Once Upon a Time in Austin With Mark Knopfler

Dire Straits deity sells out and serenades the Moody again

How time flies here in Peter Pan town. I would’ve bet the farm Mark Knopfler’s last visit to ACL Live occurred last year, but indeed, a kid could’ve graduated from UT in the actual time elapsed. On Saturday back at the Moody Theater, the UK guitarist, 70 in August, executed a similar show as his last time through town, only sharper, deeper.

Photo by David Brendan Hall

Backed by 10 musicians, which included four of them playing guitars of various ilks on the opening number, and highlighted by fiddle, horns, and two percussionists, the bandleader took center stage, but his Les Paul commanded all the attention. Big band arrangements favored generous soloing – trumpet, sax, flute – but Knopfler’s loud, fat, live-wire tone filled seemingly every single seat in Austin’s premier theatre. A faster sell-out may not have occurred yet this year in Austin.

The Nashville jaunt of “Corned Beef City” and TSOP glide of “Sailing to Philadelphia” didn’t prepare those hanging on every note for the almost heavy metal intro to Dire Straits’ widescreen “Once Upon a Time in the West,” which cast its spell much like succeeding bandmate “Romeo & Juliet” – thicker, slower, eternal. What’s lost live in the silken, late-night Stratocaster seduction of six studio albums from Knopfler’s million-selling act becomes a rising symphony of sound live that at times folded in a rainstick, bouzouki, and even bagpipes. The ghost of Roy Bittan – still very much alive and well in the E Street Band – haunted Making Movies’ Shakespearean heartbreaker.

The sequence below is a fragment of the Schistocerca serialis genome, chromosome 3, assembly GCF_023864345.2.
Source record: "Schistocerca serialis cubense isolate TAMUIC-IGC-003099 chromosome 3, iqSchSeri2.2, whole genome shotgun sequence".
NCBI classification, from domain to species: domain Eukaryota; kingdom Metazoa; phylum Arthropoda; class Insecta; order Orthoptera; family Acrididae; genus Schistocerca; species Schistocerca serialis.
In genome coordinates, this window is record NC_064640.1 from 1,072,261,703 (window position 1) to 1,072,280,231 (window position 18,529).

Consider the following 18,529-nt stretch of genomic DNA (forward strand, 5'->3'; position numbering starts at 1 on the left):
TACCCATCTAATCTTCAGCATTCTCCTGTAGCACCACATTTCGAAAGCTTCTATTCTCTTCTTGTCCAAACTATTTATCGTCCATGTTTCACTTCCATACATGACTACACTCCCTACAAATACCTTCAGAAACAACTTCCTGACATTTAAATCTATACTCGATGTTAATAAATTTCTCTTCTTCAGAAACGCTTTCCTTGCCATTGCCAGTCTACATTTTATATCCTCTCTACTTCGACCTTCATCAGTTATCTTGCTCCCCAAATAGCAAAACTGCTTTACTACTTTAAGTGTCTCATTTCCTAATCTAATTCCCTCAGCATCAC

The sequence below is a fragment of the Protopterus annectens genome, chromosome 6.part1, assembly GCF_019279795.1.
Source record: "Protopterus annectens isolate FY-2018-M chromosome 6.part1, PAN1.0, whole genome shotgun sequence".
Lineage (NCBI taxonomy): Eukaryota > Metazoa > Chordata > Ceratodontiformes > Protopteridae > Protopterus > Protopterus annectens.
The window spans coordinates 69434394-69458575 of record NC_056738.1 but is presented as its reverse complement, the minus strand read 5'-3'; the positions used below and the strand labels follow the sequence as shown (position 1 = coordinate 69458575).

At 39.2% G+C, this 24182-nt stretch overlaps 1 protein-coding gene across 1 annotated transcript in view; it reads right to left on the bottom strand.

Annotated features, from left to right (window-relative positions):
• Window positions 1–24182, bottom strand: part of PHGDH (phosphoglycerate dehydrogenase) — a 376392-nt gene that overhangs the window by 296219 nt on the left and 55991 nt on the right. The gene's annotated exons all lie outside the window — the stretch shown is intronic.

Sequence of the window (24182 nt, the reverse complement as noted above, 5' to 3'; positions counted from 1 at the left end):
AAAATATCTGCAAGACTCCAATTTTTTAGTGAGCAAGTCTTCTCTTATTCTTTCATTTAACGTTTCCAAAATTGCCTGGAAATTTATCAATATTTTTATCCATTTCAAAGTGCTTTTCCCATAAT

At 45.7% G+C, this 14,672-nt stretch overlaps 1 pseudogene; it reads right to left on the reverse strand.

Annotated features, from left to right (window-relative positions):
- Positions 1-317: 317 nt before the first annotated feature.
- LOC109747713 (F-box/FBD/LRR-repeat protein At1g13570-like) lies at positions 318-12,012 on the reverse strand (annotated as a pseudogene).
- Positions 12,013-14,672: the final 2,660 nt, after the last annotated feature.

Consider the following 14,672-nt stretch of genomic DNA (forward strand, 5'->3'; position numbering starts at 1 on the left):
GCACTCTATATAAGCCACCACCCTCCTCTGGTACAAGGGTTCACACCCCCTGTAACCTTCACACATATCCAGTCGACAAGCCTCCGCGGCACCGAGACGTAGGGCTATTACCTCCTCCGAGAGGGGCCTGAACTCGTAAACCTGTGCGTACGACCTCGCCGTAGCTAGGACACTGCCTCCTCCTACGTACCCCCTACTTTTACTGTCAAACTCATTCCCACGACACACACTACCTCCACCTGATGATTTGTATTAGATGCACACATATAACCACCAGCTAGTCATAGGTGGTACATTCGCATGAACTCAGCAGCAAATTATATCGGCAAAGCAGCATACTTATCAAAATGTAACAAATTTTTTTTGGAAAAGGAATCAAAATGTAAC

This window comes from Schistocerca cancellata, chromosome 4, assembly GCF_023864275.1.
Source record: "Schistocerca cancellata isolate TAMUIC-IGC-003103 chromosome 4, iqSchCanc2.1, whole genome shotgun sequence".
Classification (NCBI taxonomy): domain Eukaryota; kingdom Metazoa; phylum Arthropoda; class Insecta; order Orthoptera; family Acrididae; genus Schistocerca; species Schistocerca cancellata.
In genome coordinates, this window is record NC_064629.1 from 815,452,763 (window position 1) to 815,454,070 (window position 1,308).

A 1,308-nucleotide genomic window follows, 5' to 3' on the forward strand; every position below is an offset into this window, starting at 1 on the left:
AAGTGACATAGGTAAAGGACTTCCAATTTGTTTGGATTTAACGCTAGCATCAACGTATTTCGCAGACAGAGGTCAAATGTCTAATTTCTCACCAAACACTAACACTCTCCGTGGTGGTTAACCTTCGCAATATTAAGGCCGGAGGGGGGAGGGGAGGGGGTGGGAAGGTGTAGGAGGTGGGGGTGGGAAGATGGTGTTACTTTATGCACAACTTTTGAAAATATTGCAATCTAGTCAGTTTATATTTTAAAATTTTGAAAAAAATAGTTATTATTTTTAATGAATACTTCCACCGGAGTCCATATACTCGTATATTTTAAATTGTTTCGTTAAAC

“You and me, babe. How ’bout it?”

Applause rapturous, Knopfler bowed.

“You’re pretty sweet here in Austin,” he murmured in his low tone. “I remember when I first came here … it was on a Greyhound bus.”

He teased us with retirement to a booming local chorus of “Nooooooo,” sat down centerstage after some 40 minutes of picking with his thumb nail, and spun a story about the final and best song on last year’s Down the Road Wherever, “Matchstick Man,” which might have filled a whole concept album: Knopfler’s inveterate hitchhiking youth. About that point in the performance, he petitioned the audience for a nail clipper and of course received it. Meanwhile, the band rose behind him like the Chieftains.

Sax slaying “Your Latest Trick,” the Gipsy Kings’ flourish to “Postcards From Paraguay,” and a locomotive steeliness to “On Every Street” all swayed, danced, and built toward encore Grammy moment “Money for Nothing.” An arena anthem in a theatre always shakes the rafters, and the Moody lit up like the West Texas sky at night. Retire, sir?

“Then I think, ‘What could be better than this?’” concluded Knopfler.

What indeed?

Mark Knopfler set list, ACL Live at the Moody Theater, 9.7.19

“Why Aye Man” (The Ragpicker’s Dream, 2002)
“Corned Beef City” (Privateering, 2013)
“Sailing to Philadelphia” (Sailing to Philadelphia, 2000)
“Once Upon a Time in the West” (Dire Straits’ Communiqué, 1979)
“Romeo & Juliet” (Dire Straits’ Making Movies, 1980)
“My Bacon Roll” (Down the Road Wherever, 2018)
“Matchstick Man” (Down the Road Wherever, 2018)
“Done With Bonaparte” (Golden Heart, 1996)
“Heart Full of Holes” (Kill to Get Crimson, 2007)
“Your Latest Trick” (Dire Straits’ Brothers in Arms, 1985)
“Postcards From Paraguay” (Shangri-La, 2004)
“On Every Street” (Dire Straits’ On Every Street, 1991)
“Speedway at Nazareth” (Sailing to Philadelphia, 2000)
Encore 1
“Money for Nothing” (Dire Straits’ Brothers in Arms, 1985)
Encore 2
“Going Home: Theme From Local Hero,” Local Hero soundtrack, 1983)

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KEYWORDS FOR THIS POST

Mark Knopfler, Dire Straits, Romeo & Juliet, Shakespeare, Roy Bittan, E Street Band

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